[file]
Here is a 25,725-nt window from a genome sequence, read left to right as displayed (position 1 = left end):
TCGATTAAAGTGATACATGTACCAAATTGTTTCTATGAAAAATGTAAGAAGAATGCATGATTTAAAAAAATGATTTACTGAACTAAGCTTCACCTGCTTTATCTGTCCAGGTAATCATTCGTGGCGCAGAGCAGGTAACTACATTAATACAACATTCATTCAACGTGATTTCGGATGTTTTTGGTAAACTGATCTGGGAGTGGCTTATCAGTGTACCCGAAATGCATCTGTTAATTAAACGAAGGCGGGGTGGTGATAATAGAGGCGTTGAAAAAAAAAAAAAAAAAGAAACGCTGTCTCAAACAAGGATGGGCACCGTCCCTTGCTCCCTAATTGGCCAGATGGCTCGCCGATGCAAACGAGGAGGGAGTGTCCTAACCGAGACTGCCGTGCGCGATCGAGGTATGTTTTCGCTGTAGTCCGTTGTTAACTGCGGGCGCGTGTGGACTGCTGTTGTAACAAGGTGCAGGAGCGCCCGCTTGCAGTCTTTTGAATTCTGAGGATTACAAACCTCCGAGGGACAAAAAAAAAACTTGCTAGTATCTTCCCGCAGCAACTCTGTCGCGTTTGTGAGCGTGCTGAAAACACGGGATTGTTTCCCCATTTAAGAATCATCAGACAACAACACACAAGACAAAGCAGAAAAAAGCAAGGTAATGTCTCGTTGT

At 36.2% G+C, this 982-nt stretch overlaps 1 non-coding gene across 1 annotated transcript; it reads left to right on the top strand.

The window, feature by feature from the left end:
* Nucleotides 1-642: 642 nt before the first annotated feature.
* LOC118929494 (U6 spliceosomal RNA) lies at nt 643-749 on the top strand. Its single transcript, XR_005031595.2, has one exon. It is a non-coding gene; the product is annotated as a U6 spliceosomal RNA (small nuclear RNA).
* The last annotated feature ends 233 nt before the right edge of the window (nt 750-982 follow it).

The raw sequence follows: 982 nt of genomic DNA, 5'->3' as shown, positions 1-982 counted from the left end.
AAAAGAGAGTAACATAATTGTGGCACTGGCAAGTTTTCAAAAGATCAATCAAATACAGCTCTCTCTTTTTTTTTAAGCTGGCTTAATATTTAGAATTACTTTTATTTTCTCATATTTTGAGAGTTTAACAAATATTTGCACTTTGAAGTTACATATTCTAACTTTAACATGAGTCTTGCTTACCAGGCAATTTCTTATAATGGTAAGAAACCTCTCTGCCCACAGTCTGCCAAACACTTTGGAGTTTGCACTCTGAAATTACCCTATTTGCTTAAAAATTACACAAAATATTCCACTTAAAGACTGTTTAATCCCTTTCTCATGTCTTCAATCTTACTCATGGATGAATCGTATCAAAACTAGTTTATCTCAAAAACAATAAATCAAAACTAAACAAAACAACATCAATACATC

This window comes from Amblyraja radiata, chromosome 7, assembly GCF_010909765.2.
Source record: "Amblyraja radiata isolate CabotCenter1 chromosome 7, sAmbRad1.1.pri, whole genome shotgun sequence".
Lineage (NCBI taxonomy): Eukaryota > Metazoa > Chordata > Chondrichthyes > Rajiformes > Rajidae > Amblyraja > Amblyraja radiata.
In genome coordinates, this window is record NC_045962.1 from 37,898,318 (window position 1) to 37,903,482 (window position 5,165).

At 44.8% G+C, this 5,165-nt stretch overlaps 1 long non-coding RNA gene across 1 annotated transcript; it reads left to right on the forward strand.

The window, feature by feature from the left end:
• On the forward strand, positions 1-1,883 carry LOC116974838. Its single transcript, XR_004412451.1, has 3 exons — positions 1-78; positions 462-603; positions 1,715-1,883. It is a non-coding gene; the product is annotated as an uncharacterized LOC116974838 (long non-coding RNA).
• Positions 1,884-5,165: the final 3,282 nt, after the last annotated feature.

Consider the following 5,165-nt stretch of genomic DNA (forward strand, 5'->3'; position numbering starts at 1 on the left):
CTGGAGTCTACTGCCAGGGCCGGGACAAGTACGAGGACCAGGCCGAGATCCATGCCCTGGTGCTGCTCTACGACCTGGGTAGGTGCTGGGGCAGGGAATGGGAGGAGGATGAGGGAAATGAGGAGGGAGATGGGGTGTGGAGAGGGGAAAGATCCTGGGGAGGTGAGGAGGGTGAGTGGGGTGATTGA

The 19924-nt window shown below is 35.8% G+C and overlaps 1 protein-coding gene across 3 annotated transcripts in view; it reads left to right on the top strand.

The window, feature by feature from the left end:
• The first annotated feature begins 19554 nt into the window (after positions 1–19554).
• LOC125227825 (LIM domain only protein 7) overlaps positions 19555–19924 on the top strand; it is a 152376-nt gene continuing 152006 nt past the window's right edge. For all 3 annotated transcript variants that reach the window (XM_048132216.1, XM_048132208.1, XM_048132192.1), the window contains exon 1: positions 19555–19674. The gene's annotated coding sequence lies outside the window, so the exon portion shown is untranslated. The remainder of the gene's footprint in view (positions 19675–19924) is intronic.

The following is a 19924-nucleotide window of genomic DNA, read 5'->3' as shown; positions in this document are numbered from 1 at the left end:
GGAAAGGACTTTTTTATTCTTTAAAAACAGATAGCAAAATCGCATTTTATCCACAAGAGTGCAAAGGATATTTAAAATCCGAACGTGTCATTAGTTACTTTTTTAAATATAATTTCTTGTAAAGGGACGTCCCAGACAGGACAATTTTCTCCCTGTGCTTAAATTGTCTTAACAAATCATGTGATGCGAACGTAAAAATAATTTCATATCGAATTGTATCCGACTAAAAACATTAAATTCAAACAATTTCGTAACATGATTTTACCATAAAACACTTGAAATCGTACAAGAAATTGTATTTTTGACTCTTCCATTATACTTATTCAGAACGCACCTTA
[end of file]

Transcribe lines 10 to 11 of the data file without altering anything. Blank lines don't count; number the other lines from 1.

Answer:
This window comes from Amblyraja radiata, chromosome 7, assembly GCF_010909765.2.
Source record: "Amblyraja radiata isolate CabotCenter1 chromosome 7, sAmbRad1.1.pri, whole genome shotgun sequence".